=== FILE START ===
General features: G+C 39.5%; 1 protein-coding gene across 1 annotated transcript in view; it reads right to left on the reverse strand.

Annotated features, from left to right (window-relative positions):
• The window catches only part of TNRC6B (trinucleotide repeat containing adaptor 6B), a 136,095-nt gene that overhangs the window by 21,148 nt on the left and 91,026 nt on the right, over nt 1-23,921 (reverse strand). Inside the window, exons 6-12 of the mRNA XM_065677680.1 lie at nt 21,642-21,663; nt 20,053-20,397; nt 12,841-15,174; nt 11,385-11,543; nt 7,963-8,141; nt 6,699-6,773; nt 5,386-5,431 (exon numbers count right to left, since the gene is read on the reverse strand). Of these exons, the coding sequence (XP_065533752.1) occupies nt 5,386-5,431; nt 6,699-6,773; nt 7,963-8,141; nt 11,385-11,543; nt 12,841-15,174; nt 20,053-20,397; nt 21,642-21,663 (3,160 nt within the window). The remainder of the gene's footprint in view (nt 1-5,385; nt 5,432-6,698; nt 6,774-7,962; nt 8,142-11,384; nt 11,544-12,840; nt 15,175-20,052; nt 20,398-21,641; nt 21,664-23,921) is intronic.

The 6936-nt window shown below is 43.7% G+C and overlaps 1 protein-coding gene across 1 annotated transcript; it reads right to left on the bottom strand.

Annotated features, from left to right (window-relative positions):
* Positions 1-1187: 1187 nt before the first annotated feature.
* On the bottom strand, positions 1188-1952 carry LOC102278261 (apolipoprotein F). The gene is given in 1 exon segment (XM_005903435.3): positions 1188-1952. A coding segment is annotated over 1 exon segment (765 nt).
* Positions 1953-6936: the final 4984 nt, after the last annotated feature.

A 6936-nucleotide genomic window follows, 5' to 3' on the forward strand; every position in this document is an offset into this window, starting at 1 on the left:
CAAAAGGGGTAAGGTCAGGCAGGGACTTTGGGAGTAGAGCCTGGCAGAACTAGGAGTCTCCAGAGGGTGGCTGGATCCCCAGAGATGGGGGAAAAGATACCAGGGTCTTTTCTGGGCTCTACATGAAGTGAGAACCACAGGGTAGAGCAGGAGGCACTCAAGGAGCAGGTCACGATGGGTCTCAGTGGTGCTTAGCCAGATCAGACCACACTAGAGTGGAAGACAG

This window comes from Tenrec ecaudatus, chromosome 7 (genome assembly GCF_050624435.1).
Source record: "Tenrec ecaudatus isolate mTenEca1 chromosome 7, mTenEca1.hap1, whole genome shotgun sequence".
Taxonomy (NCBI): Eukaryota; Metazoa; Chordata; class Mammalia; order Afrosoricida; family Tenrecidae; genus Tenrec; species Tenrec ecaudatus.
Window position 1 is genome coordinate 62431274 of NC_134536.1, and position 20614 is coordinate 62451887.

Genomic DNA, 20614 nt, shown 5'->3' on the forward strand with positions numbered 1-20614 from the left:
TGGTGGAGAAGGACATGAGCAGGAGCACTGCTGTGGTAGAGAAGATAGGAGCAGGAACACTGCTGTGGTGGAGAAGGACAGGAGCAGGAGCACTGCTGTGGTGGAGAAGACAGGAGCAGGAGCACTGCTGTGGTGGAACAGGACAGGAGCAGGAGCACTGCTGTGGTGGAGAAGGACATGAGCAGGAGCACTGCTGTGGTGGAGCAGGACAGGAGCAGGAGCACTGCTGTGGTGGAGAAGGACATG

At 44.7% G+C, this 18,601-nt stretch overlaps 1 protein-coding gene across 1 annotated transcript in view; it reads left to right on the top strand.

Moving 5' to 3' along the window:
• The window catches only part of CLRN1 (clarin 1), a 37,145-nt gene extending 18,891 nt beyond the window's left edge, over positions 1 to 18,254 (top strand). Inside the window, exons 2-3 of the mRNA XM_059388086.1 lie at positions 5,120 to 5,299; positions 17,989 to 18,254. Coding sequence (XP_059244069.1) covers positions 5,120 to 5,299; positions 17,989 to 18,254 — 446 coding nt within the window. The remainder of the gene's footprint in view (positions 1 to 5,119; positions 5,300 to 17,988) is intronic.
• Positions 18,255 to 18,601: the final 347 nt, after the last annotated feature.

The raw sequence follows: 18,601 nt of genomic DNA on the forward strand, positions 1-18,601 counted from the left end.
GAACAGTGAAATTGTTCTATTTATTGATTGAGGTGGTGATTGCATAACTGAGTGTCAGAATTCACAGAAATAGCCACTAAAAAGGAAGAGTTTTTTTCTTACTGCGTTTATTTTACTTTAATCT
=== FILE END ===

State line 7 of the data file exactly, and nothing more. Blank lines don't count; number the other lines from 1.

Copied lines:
* On the bottom strand, positions 1188-1952 carry LOC102278261 (apolipoprotein F). The gene is given in 1 exon segment (XM_005903435.3): positions 1188-1952. A coding segment is annotated over 1 exon segment (765 nt).